It was the subtitle that reeled me in. I dived in expecting this to be full of nostalgia for the books that influenced the 1972 Nobel Laureate. There is some of that but it is not the main focus. Set in the years 1933 -1937, this is a memoir of Böll’s formative schooldays which just happened to coincide with the years in which the Nazis consolidated their powerbase. So fond school memories, with which Böll begins most chapters, are soon related to the background. There are bigger isues to deal with.
Written some 45 years after the events, Böll is careful not to let hindsight impinge on the story. His aim is to describe the boy he was and the family he belonged to together with the impact that events had on their lives and the city they lived in (Cologne). The book ends very specifically on February 6, 1937, the day Böll graduated from high school, but he makes no other claims to historical accuracy with regard to the chronology of events. As he says, all his notes were destroyed during the war.
Böll’s family was Catholic with bohemian leanings and a natural aversion to Nazism. Outsiders though not belonging to any persecuted minority. They did not join the Party, did not attend rallies and, for a while at least, did not have to compromise. At school Böll was bored and, often played truant with his mother’s collusion, bicycling through the Rhine valley, often with a girl for company. When he did attend school, he studied Mein Kampf in great detail …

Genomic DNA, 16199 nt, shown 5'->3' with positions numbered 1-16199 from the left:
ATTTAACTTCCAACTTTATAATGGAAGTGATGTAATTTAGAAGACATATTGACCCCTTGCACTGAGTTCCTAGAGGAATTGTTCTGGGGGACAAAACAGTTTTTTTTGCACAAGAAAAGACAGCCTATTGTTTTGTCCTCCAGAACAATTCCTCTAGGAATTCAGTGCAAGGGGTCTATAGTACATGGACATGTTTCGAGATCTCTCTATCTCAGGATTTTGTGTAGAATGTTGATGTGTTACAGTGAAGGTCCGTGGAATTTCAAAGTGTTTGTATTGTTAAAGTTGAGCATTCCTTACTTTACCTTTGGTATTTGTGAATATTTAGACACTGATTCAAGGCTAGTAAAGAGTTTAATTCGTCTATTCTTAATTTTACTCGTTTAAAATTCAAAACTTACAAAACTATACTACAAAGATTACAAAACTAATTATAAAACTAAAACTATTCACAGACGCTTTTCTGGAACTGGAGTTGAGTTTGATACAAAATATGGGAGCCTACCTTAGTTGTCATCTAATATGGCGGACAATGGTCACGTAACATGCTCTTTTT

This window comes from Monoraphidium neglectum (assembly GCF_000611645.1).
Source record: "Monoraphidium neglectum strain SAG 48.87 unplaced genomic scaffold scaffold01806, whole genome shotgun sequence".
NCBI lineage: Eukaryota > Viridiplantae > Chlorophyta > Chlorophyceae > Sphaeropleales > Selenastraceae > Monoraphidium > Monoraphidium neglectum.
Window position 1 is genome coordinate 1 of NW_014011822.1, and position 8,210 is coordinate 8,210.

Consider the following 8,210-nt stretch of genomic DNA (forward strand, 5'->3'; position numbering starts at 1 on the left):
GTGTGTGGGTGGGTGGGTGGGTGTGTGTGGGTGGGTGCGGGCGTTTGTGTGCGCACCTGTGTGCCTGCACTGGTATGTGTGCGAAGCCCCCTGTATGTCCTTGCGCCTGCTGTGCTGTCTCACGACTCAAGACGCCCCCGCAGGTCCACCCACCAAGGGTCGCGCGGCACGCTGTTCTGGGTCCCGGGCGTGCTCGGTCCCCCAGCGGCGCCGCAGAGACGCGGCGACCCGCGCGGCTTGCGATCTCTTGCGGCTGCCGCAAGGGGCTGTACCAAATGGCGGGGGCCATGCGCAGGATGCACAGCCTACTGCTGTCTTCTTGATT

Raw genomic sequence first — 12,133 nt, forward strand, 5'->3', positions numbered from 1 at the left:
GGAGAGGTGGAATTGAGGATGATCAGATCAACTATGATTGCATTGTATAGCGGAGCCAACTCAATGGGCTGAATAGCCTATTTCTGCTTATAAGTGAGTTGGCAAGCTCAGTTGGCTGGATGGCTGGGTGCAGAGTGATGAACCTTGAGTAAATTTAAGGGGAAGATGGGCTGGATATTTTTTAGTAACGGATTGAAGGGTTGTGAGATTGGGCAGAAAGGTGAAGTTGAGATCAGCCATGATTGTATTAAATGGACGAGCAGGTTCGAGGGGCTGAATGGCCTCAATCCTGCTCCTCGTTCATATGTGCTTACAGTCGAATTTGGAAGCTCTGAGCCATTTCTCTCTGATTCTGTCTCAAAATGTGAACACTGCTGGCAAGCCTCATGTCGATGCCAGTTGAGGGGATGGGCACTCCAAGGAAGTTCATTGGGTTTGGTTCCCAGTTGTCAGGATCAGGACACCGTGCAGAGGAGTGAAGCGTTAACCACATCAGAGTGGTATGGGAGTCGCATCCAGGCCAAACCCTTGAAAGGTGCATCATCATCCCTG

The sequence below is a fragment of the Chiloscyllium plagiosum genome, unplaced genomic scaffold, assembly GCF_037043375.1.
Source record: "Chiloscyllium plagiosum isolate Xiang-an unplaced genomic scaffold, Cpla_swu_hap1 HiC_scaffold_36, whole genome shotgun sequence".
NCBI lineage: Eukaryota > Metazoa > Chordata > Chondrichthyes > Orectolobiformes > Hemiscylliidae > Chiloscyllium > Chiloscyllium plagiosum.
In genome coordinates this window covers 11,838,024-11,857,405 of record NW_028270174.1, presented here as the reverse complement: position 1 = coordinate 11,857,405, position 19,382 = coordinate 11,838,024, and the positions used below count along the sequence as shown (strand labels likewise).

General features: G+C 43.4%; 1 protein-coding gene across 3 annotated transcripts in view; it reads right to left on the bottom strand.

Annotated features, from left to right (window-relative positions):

Our teacher, Mr Schmitz, a man of penetrating, witty, dry irony … used the hallowed text of Adolf Hitler the writer to demonstrate the importance of concise expression, known also as brevity. This meant that we had to take four or five pages from Mein Kampf and reduce them to two.
Thus, says Böll, not entirely tongue in cheek, I can thank Adolf Hitler the writer for some qualification to be a publisher’s reader and a liking for brevity.
If it hadn’t been for the Nazis, these would have been an idyllic few years. But the face of the German world was changing and Böll’s memoir conveys the shock of the general populace by events in 1933 such as the burning of the Reichstag, the signing of the Concordat (described by Böll as a body-blow) and the execution of alleged Communist conspirators in Cologne. Still the hope that Hitler wouldn’t last long died on June 1934 with the Röhm putsch. It was the dawn of the eternity of Nazism.